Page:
Vicky Jones's award-winning debut play is a savage, uncomfortably funny dissection of a relationship in which desire has turned to destructiveness.
The opening scene – joyless sex while watching porn and scoffing Wotsits – establishes the boredom that Rufus Wright's Harry, an achingly smug lecturer and his younger partner and former pupil Jo (Phoebe Waller-Bridge) try to counter by competing to see who can be the crueller.
These power-games start off as juvenile and joky but after the late-night arrival of the distressed Kerry (Lu Corfield), an old flame of Harry's who claims to have been “sort of raped” by her boyfriend, they become ugly and physical.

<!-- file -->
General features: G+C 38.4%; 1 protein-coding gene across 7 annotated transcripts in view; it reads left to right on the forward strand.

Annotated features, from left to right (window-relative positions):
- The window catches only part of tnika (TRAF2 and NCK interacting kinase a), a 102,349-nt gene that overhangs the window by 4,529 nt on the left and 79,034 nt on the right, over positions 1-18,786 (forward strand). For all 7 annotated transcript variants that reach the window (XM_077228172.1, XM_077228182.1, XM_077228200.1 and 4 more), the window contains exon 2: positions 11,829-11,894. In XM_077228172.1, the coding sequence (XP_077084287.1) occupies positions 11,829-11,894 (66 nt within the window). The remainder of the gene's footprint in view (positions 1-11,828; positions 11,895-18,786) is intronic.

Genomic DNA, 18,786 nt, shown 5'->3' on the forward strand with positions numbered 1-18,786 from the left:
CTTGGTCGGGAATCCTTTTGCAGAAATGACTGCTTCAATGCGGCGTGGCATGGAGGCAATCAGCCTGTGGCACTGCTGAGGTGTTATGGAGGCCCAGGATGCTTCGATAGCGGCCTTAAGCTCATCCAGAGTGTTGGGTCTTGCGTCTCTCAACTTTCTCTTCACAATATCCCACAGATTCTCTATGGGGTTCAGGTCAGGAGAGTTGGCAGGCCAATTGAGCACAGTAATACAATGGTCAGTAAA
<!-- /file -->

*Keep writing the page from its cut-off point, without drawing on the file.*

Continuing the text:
Waller-Bridge is excellent as the snarky Jo, a woman whose intelligence has gone toxic on her and she and Wright powerfully evoke the sort of couple who are simultaneously ideal and a disaster for each other.
A victim of domestic violence might find this privileged pair's vicious role-playing flirtation with the limits of the consensual a mite self-indulgent, but the piece, premiered in Steve Marmion's knowing, incisive production (ironically suffused with “The Music of the Night”) shows daring as it treads its own risky line between apparently callous comedy and compassion.
A highly disconcerting 70 minutes.
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